Now measure the distance between the zip tie and the fork seal. Optimum sag is somewhere between a quarter and a third of the total fork travel – on a 100mm travel you’ll want around 25-35mm of sag. Run more sag if you like a soft, plush ride, less if you like things firmer. If it’s wildly out, you’ll need to make some spring adjustments…
3. If you’ve got a coil-sprung fork, your first stop should be the preload adjuster. This usually lives at the top of at least one fork leg – some forks will only have one, some (usually budget models) will have two. If you haven’t got enough sag, turn the adjuster(s) anticlockwise. If you’ve got too much sag, turn them clockwise. Remeasure until it’s right. If you’re considerably lighter or heavier than average you might not be able to set sag just with the preload adjusters. If you’re light you may still have insufficient sag with zero preload; if you’re heavy you may have too much with maximum preload. In either case you’ll need to change the actual spring for a lighter (if you’re light) or heavier (if you’re heavier) one. Usually this is just a case of undoing the cap at the top of the leg, pulling the old spring out and dropping a new one in.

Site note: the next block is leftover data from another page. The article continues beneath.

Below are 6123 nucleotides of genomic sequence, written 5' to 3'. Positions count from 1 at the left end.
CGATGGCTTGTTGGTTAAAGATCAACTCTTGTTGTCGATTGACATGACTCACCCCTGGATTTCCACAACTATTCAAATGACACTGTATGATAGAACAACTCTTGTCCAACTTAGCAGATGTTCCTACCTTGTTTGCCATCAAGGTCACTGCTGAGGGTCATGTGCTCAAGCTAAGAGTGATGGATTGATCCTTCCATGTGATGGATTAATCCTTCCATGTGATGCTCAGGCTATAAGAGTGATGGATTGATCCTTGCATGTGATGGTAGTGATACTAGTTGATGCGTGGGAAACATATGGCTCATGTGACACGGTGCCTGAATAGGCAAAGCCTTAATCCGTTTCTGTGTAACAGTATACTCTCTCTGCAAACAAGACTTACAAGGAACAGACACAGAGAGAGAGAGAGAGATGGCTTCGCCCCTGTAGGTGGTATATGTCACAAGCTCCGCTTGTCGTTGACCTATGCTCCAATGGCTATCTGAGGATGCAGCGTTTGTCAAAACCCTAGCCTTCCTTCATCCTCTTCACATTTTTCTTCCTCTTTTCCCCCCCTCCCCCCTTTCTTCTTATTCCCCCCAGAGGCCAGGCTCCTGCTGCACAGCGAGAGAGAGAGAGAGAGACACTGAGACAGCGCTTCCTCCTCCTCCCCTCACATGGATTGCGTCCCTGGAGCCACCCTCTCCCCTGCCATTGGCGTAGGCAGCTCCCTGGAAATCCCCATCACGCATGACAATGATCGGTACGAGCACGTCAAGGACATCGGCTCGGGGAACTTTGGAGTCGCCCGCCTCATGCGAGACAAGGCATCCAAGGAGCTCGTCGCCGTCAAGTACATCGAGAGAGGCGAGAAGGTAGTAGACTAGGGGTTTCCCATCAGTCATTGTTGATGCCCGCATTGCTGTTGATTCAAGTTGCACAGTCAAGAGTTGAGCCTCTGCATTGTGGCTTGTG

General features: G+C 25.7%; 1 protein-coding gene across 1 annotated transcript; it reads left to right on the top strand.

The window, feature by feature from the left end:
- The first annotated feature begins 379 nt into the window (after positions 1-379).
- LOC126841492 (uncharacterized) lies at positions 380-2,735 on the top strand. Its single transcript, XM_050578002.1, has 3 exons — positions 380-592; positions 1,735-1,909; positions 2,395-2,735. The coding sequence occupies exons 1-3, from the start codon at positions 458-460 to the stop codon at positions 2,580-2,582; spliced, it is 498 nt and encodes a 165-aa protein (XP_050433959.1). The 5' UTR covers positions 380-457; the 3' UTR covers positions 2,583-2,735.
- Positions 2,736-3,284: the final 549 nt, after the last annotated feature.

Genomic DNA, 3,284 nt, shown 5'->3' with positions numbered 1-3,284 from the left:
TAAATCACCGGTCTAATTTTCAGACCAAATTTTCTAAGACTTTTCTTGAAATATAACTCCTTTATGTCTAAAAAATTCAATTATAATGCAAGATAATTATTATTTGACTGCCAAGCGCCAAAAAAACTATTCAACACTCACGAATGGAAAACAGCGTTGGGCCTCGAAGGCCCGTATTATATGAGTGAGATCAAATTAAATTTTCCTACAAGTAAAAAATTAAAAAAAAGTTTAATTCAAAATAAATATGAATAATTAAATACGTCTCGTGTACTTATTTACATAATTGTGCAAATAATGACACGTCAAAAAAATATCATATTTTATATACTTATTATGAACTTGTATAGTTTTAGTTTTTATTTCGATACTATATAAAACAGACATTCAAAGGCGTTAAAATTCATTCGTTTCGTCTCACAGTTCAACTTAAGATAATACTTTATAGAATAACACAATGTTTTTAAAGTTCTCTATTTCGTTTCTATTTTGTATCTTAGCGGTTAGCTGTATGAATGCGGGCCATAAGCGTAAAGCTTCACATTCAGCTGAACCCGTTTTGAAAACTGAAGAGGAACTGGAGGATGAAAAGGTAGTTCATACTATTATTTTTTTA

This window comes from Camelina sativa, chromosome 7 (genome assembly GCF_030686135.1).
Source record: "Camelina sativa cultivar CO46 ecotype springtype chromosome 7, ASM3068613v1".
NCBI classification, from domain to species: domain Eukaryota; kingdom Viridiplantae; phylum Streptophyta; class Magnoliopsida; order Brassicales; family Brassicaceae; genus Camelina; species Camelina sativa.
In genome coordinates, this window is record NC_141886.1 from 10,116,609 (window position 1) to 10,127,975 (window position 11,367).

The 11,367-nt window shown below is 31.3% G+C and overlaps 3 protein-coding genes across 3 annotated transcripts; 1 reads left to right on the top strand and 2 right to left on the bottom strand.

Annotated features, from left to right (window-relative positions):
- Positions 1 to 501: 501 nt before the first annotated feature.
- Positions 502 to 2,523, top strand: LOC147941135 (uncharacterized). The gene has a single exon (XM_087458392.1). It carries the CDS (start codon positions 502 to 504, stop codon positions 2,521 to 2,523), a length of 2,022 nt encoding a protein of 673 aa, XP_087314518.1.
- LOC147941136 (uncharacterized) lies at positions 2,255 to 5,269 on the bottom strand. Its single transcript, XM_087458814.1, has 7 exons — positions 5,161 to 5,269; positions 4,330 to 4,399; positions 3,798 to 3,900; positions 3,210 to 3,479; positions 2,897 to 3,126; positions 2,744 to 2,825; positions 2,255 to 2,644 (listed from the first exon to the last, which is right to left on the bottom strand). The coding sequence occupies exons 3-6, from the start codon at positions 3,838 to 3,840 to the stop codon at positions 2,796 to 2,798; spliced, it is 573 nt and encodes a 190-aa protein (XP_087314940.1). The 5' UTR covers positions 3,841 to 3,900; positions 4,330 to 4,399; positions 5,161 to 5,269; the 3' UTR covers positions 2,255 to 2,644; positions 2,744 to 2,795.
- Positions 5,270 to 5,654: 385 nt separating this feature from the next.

4. Owners of air-sprung forks don’t have to worry about preload or spring changes. Just get your shock pump (often supplied with the forks) and add or remove air until the sag is correct. Like preload dials, there’ll be an air valve under a cap on one or both legs. If there’s air in both legs, try to have the same air pressure in both. Don’t over-tighten shock pumps – do them up until the gauge registers and just a touch more. Try the manufacturer’s recommended pressure first and fine-tune until sag is right – we’ve knocked up a fork pressure gizmo with recommendations for some current forks.